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Monday, 26 February 2007
Page: 36

Mr EDWARDS (2:48 PM) —My question is addressed to the Minister for Defence. I refer the minister to his comparison of the battle of Kokoda and Australia’s current engagement in Iraq. Has the minister reflected on his decision to appropriate the memory of Australians who fought and died at Kokoda to underpin the government’s failed Iraq strategy?

Dr NELSON (Minister for Defence) —I thank the member for Cowan for his question and I also thank him for his service to our country, as a former serviceman. In fact, I draw the member for Cowan’s attention to what I actually said, which is on my website. I will repeat some of that for you now.

In 1942 this country was clearly at grave and immediate threat, and a magnificent group of men from a magnificent generation saved this country. And every Australian, whether by birth or by migration, should thank every day those men who fought at Kokoda, as we should also thank the Americans who fought in the Coral Sea, and others amongst our allies who protected and defended our country.

There was not, nor is or should ever be, any comparison in a military sense between our operations in Iraq and what happened in Kokoda. To do so would offend not only the veterans of Kokoda and those who lost their lives but also the men and women who are fighting on Australia’s behalf in Iraq. But in this century, 65 years on, it is much harder to see that our generation and our country as a liberal democracy face threats to our values, freedoms and culture from a global insurgency which is driven by Islamic extremists throughout the world who are doing everything they can to drive a resurgent totalitarianism which is a real threat to our way of life.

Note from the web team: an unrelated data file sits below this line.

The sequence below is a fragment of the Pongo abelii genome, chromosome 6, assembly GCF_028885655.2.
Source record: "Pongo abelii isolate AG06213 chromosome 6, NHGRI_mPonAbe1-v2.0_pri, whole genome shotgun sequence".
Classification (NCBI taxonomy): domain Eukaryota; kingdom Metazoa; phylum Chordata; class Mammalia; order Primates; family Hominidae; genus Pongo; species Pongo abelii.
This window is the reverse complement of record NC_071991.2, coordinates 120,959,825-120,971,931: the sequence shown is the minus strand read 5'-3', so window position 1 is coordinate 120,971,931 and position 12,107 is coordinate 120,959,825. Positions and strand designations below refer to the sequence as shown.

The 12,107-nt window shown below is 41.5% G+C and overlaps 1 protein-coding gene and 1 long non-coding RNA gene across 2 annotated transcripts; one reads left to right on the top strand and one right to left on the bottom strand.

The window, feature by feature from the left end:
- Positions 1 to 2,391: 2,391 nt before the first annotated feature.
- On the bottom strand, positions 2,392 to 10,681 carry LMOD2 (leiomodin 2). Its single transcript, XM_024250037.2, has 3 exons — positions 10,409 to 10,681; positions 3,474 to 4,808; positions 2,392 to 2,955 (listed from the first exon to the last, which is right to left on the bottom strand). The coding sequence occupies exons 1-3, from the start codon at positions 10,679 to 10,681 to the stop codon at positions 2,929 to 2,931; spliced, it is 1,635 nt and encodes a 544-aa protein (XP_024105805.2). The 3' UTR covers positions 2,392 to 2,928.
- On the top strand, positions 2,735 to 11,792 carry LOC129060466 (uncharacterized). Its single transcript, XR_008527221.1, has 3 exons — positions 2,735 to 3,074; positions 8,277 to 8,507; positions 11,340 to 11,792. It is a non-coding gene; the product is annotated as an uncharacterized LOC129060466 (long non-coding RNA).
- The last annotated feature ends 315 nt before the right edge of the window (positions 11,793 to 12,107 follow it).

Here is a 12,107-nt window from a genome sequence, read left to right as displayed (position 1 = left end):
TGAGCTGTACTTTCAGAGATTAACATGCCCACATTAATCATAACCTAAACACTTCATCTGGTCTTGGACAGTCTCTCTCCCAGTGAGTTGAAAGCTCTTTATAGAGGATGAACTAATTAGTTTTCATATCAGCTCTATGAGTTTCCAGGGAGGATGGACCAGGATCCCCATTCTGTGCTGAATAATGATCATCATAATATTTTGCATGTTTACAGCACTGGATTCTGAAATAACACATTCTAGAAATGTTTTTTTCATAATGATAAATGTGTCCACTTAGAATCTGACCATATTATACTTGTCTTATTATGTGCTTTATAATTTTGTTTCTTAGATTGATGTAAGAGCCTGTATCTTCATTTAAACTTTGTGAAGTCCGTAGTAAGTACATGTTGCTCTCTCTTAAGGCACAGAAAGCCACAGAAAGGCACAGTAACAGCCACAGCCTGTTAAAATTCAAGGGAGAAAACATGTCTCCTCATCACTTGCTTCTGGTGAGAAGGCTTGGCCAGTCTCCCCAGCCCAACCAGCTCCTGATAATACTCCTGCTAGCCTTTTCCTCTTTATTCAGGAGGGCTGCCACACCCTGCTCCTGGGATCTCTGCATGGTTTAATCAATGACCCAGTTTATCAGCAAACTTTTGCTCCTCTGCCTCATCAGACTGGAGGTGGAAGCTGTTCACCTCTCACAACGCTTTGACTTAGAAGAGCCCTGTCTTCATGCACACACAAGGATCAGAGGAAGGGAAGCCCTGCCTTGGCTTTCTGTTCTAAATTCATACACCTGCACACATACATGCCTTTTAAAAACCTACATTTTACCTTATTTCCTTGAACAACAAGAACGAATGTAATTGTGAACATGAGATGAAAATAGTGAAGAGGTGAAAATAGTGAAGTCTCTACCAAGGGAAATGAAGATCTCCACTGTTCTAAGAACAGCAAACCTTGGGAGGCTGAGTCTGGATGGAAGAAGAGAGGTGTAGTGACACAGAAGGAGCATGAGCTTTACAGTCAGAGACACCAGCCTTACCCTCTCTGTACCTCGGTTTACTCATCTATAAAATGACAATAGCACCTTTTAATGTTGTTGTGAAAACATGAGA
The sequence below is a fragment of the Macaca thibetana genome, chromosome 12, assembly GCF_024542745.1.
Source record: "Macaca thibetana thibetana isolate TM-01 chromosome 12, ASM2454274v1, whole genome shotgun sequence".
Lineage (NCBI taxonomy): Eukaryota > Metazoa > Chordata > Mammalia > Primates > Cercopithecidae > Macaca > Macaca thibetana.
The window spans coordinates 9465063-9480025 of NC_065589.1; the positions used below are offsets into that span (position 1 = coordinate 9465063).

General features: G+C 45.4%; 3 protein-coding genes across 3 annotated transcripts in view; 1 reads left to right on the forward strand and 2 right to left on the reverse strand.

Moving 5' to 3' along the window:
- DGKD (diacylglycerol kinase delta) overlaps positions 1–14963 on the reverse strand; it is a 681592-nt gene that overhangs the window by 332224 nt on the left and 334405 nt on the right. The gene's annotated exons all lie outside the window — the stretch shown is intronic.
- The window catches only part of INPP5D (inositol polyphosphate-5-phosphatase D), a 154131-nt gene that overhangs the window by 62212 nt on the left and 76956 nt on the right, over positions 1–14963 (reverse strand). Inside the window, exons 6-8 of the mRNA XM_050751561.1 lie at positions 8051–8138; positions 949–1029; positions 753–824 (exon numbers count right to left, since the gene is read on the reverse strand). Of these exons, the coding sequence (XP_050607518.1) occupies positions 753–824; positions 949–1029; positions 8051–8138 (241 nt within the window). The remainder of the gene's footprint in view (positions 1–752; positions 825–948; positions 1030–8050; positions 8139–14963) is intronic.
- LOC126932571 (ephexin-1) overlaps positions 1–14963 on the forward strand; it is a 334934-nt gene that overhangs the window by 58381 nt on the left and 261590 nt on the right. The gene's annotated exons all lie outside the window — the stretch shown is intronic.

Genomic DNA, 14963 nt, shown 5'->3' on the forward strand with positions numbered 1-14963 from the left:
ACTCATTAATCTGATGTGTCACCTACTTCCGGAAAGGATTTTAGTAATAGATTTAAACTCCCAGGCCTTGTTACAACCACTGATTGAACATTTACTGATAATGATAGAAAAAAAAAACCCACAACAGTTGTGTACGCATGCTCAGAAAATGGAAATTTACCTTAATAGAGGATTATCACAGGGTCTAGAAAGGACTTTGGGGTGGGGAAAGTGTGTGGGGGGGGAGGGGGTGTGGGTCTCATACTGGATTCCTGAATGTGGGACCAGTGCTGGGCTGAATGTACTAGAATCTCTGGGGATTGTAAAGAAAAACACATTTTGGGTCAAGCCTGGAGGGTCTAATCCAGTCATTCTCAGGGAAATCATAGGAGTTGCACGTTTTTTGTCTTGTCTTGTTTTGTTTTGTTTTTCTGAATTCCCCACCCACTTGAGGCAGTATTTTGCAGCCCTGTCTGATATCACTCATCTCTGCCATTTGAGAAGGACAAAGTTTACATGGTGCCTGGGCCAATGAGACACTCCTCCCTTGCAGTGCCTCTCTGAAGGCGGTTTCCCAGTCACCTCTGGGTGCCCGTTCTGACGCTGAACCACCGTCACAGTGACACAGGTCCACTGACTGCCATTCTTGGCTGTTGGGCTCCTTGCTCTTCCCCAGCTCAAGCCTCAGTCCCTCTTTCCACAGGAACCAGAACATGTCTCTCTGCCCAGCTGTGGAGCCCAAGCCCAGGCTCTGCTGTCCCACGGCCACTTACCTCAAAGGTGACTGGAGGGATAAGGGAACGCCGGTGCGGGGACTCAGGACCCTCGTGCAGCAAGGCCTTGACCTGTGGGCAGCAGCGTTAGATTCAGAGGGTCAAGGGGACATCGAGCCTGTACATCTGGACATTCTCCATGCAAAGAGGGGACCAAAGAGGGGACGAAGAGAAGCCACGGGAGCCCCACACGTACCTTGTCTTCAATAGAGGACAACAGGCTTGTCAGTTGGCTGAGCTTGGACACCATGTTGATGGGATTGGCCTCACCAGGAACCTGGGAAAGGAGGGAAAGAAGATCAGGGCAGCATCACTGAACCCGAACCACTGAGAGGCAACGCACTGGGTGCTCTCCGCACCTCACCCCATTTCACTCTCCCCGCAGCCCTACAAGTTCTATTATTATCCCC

There is no comparison, nor should there be, between the battles in Kokoda and Iraq. Iraq and Afghanistan are but two of the theatres in which this struggle is being fought—as it is with counterterrorism through South-East Asia. And as we heard at the weekend, these people are determined to build a caliphate that will extend from Spain through North Africa, through much of the Middle East and into South Asia. So whilst it is understandably very difficult for us, and many Australians, to see that our generation faces very real threats to our way of life—in particular in relation to the Kokoda veterans and those magnificent men who kept our country free—every single Australian, me included, pays nothing but tribute to them and their sacrifices.